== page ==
Like most people, I get a lot of emails from firms I’ve ordered from online. And I nearly just deleted one email I received this week from a vitamin and supplements store that recommended I might want to re-order three items that I had supposedly previously ordered from them. But then I took a closer look at the email, which was addressed to the tagged email address I used with them, and thought about the fact that they were recommending I reorder three items I had never ordered from them or ever purchased from one of their brick-and-mortar locations.
A simple error in their records? Maybe. But do I want a store’s records reflecting that I bought supplements to treat health problems I don’t have?
So I emailed Customer Care and told them that their records of my purchasing history were incorrect. And because of data mining, I told them, I wanted them to delete those records from my history.
What followed was some interesting correspondence that included them asking me whether I wanted a password reset (which is fine, but irrelevant if the error was made by a clerk in a brick-and-mortar location).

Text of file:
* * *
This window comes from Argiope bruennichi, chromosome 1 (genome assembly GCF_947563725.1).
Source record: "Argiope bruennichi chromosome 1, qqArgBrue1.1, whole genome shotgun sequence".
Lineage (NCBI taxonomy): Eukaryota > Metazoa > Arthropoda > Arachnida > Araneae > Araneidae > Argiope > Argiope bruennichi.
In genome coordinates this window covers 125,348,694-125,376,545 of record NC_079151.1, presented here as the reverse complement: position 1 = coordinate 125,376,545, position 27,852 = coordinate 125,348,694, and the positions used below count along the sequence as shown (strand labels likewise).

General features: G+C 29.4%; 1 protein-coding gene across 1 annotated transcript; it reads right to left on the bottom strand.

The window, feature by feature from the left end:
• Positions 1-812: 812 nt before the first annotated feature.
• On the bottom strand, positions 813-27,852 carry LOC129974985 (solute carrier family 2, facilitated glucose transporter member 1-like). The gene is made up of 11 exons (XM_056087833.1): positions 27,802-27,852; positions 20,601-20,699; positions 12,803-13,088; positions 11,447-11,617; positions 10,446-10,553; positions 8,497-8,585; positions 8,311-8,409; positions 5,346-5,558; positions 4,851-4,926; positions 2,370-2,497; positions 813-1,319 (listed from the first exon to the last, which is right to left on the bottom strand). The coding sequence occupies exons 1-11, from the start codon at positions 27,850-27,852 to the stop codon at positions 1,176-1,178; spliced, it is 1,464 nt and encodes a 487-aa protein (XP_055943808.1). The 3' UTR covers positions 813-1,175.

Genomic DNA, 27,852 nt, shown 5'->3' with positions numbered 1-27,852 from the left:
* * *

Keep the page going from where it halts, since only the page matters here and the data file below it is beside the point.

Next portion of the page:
So now I’m waiting to see if they’ll delete the incorrect records, as I requested, or – as I let them know I would do – I delete my account with them altogether (which would not be to their advantage and wouldn’t get incorrect records disassociated from my name).
This incident made me realize how often I might not think to seriously look at what I’m being sent, even though it might alert me that a store’s records might include purchases I didn’t make, and how those records might come back to bite me if the purchases suggest health problems or other issues I don’t have.
I know this might seem like a very small deal and not even worth blogging about, but because I do not know with what other firms or data brokers those records might be shared, yeah, I responded to this instead of just letting it all go.
So how’s your Sunday morning going?